George Orwell was only off by about thirty years or so in many of his predictions. The film opens with a title card which states that “who controls the past controls the future, who controls the present controls the past.” Winston’s job of erasing and changing historical news and events is eerily similar to the current American administration’s concept of “alternative facts.” The constant spying and invasion of privacy that the government exercises on its citizens in the film is reminiscent of the “anti-terrorism” acts which allow the United States National Security Agency to collect phone and computer data from American citizens without their knowledge or consent – and that’s not even mentioning the ever-present security cameras that have popped up on seemingly every street corner in the country. Finally, there’s the never-ending war that the freethinkers understand is not being waged by Oceania against its enemies, but by the oligarchy against the working classes, and it’s a war that is not meant to be won, it’s function is that of a red herring to keep the people docile and afraid to not trust in Big Brother. Does any of this sound familiar?
But enough about politics. Let’s talk about the movie. John Hurt’s performance in 1984 is restrained and vulnerable. Winston is a reluctant hero, and Hurt plays him with a perfect combination of suppressed intelligence and cautious hope. Hurt projects both confidence and fear into his character, so Winston is both likeable and relatable, even in a story that no one wants to believe could actually happen. More importantly, he makes the audience feel the anxiety and oppression that Winston goes through every day. While 1984 is not one of Hurt’s more legendary movies, his performance is extremely effective.
Initially, Michael Radford and cinematographer Roger Deakins (Sicario, Prisoners) wanted to shoot 1984 in black and white. When the production studio balked, a bleach-bypass process was used to tone down and wash out the colors, leaving the film with a distinct look of grimy desolation and hopeless despair. Subsequent reissues of the film have used unbleached master elements, so many versions of 1984 that exist today do not look the way that Radford and Deakins intended them to look, instead bringing the images back to their normal color saturation.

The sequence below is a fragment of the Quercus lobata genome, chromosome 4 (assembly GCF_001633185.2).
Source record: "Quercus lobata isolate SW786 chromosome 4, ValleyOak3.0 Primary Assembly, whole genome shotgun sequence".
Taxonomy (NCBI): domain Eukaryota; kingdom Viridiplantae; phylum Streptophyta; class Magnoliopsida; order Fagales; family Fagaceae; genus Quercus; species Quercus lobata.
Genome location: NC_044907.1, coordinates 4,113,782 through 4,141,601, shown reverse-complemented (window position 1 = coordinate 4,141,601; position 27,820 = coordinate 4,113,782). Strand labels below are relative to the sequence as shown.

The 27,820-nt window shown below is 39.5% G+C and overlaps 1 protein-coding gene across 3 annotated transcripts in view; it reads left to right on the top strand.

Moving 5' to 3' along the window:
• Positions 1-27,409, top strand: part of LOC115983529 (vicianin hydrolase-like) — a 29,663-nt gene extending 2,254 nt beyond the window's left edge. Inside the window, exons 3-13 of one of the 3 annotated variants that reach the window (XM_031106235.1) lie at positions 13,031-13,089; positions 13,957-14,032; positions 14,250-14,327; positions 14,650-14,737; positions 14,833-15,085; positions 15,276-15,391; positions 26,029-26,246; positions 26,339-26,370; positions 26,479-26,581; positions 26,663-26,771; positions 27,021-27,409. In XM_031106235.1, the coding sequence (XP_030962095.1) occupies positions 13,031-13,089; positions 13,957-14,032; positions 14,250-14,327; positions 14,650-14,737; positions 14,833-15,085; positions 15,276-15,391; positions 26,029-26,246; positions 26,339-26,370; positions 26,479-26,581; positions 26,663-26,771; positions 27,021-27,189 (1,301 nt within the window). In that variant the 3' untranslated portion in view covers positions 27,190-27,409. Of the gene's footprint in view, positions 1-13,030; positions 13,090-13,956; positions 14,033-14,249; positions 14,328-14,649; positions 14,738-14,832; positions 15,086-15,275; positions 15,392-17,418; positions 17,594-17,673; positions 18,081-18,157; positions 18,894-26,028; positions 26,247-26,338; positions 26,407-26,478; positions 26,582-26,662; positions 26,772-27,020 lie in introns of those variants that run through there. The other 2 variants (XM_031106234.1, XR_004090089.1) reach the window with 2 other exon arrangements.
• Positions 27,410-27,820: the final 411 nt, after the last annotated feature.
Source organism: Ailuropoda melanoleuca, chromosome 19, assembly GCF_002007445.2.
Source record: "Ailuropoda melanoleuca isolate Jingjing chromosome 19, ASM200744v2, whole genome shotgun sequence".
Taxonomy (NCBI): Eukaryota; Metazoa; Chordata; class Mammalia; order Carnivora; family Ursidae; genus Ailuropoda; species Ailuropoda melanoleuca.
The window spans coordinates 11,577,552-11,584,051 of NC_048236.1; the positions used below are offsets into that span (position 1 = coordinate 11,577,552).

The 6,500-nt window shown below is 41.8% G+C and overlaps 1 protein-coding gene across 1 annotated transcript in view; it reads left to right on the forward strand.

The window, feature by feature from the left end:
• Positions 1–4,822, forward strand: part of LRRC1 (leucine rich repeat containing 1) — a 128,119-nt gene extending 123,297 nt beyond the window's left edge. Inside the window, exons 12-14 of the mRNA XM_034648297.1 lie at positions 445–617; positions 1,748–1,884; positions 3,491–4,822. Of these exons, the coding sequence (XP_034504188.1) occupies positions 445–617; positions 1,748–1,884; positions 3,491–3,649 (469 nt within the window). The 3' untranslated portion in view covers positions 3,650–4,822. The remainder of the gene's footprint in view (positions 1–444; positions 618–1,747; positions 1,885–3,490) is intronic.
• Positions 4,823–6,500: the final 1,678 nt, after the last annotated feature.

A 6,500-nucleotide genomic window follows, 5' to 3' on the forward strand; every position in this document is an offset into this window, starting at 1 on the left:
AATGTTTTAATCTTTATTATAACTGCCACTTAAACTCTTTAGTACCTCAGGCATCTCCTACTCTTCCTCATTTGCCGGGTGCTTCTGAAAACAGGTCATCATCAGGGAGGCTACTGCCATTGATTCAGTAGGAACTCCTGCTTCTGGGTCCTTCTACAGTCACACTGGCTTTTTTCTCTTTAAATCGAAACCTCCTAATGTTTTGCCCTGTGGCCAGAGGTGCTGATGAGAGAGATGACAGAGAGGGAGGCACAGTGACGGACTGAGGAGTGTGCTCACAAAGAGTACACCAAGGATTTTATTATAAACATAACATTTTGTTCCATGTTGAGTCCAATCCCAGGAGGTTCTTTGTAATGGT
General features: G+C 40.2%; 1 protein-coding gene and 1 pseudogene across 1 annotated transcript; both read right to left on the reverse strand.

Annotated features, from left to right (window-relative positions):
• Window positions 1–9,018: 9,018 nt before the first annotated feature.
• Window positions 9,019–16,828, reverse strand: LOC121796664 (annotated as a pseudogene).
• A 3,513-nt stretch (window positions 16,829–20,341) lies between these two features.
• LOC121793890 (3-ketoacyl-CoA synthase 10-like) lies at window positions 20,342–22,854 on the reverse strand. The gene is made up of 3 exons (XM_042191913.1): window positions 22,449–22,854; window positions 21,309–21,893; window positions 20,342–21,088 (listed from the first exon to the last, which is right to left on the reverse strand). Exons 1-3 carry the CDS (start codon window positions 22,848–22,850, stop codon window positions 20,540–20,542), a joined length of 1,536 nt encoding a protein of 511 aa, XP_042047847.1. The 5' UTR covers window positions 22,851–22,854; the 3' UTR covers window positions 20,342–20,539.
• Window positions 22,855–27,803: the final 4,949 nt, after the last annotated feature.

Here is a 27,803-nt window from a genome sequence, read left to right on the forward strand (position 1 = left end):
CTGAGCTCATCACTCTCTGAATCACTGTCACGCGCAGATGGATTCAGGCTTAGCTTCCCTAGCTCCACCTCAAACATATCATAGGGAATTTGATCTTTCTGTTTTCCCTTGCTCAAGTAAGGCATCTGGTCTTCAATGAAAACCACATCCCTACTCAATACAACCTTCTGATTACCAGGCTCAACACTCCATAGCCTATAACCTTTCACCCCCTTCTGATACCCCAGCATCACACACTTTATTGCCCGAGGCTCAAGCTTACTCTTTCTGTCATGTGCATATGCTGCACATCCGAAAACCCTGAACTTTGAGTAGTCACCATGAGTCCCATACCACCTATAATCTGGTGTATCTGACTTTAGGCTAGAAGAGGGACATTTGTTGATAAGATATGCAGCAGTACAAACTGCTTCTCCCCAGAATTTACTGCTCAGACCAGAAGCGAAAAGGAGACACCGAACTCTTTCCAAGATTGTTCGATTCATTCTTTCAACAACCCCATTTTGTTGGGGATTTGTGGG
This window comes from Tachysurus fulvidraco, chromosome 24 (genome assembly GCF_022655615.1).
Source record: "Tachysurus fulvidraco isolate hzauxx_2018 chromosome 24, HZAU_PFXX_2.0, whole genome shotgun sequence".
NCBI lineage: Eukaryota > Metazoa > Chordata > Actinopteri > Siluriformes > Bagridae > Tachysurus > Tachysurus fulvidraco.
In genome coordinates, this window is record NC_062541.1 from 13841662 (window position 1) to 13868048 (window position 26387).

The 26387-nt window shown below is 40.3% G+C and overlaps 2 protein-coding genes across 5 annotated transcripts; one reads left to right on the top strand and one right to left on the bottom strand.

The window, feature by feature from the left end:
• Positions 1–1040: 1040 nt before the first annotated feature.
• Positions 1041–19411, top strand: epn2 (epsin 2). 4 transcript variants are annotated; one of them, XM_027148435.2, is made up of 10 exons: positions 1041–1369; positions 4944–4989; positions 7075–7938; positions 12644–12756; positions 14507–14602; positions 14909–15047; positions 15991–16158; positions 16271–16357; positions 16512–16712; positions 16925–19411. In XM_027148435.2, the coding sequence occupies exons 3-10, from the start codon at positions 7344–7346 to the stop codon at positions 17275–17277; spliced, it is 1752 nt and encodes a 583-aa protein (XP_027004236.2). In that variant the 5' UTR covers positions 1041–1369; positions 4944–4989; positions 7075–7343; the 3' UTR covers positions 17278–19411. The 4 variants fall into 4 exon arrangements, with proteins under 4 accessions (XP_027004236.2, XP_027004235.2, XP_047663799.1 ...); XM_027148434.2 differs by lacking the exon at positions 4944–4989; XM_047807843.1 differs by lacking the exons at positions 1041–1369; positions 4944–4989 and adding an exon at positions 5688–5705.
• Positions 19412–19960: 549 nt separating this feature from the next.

The photography is not the only inconsistency with the different versions of 1984. There are two different musical soundtracks as well. Composer Dominic Muldowney (Bloody Sunday) did the original cinematic score for the film, including the national anthem “Oceania, ‘Tis for Thee.” Producers wanted a chart-topping pop act to supply the music and replaced most of Muldowney’s orchestral score with an electronic one composed by synth-pop band Eurythmics. In the end, both Muldowney and Eurythmics were credited, but most of the theatrical prints included the Eurythmics score, much to Radford’s dismay. Subsequent reissues have had Muldowney’s more traditional film score restored.
It was a bit gimmicky for 1984 to be made and released in 1984, but the movie wasn’t alone in its trendiness; seemingly every high school literature class taught the book that year. One would think with all of the knowledge of the prophetic novel, Orwell’s futuristic vision could have been avoided, yet here we are. Of course, the world today is not exactly how it is in 1984, but some aspects of the book and subsequent movie have come true. And it took longer to get here than Orwell expected, so the rest may not be far behind.